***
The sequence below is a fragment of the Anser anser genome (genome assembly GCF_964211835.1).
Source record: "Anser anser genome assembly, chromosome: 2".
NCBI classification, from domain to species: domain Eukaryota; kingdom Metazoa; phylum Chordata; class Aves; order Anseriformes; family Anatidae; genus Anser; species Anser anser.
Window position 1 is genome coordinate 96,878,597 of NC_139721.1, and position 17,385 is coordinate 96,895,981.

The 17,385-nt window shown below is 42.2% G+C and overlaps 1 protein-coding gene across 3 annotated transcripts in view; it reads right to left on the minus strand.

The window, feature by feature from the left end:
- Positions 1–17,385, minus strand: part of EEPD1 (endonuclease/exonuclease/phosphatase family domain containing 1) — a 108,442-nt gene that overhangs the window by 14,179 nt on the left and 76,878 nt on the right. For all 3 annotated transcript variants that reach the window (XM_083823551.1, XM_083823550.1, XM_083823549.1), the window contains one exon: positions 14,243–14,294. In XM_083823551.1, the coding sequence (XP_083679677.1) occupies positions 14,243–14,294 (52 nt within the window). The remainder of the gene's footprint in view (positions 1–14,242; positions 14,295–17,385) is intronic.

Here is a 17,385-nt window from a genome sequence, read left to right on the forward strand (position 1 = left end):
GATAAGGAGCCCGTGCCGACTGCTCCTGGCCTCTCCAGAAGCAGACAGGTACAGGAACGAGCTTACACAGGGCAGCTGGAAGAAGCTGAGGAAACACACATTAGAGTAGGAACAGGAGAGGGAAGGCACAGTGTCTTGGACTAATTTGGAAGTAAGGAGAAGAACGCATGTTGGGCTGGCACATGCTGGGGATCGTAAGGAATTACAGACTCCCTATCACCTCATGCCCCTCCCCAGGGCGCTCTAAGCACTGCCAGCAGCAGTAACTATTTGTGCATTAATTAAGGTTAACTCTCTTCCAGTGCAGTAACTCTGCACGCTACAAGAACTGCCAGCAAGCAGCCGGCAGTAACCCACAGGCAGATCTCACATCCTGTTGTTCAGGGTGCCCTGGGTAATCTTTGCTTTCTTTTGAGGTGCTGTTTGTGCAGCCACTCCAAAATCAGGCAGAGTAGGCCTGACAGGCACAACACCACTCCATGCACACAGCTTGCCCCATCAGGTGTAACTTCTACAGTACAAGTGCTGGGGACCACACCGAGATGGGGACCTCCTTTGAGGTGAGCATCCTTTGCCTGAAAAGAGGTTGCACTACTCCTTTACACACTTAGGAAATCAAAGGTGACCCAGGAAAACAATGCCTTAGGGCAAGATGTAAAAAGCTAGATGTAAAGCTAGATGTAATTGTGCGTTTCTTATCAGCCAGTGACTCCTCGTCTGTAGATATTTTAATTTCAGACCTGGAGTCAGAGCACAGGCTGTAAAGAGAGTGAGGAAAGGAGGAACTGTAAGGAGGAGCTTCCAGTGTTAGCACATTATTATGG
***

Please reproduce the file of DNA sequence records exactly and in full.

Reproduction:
The sequence below is a fragment of the Anser anser genome (genome assembly GCF_964211835.1).
Source record: "Anser anser genome assembly, chromosome: 2".
NCBI classification, from domain to species: domain Eukaryota; kingdom Metazoa; phylum Chordata; class Aves; order Anseriformes; family Anatidae; genus Anser; species Anser anser.
Window position 1 is genome coordinate 96,878,597 of NC_139721.1, and position 17,385 is coordinate 96,895,981.

The 17,385-nt window shown below is 42.2% G+C and overlaps 1 protein-coding gene across 3 annotated transcripts in view; it reads right to left on the minus strand.

The window, feature by feature from the left end:
- Positions 1–17,385, minus strand: part of EEPD1 (endonuclease/exonuclease/phosphatase family domain containing 1) — a 108,442-nt gene that overhangs the window by 14,179 nt on the left and 76,878 nt on the right. For all 3 annotated transcript variants that reach the window (XM_083823551.1, XM_083823550.1, XM_083823549.1), the window contains one exon: positions 14,243–14,294. In XM_083823551.1, the coding sequence (XP_083679677.1) occupies positions 14,243–14,294 (52 nt within the window). The remainder of the gene's footprint in view (positions 1–14,242; positions 14,295–17,385) is intronic.

Here is a 17,385-nt window from a genome sequence, read left to right on the forward strand (position 1 = left end):
GATAAGGAGCCCGTGCCGACTGCTCCTGGCCTCTCCAGAAGCAGACAGGTACAGGAACGAGCTTACACAGGGCAGCTGGAAGAAGCTGAGGAAACACACATTAGAGTAGGAACAGGAGAGGGAAGGCACAGTGTCTTGGACTAATTTGGAAGTAAGGAGAAGAACGCATGTTGGGCTGGCACATGCTGGGGATCGTAAGGAATTACAGACTCCCTATCACCTCATGCCCCTCCCCAGGGCGCTCTAAGCACTGCCAGCAGCAGTAACTATTTGTGCATTAATTAAGGTTAACTCTCTTCCAGTGCAGTAACTCTGCACGCTACAAGAACTGCCAGCAAGCAGCCGGCAGTAACCCACAGGCAGATCTCACATCCTGTTGTTCAGGGTGCCCTGGGTAATCTTTGCTTTCTTTTGAGGTGCTGTTTGTGCAGCCACTCCAAAATCAGGCAGAGTAGGCCTGACAGGCACAACACCACTCCATGCACACAGCTTGCCCCATCAGGTGTAACTTCTACAGTACAAGTGCTGGGGACCACACCGAGATGGGGACCTCCTTTGAGGTGAGCATCCTTTGCCTGAAAAGAGGTTGCACTACTCCTTTACACACTTAGGAAATCAAAGGTGACCCAGGAAAACAATGCCTTAGGGCAAGATGTAAAAAGCTAGATGTAAAGCTAGATGTAATTGTGCGTTTCTTATCAGCCAGTGACTCCTCGTCTGTAGATATTTTAATTTCAGACCTGGAGTCAGAGCACAGGCTGTAAAGAGAGTGAGGAAAGGAGGAACTGTAAGGAGGAGCTTCCAGTGTTAGCACATTATTATGG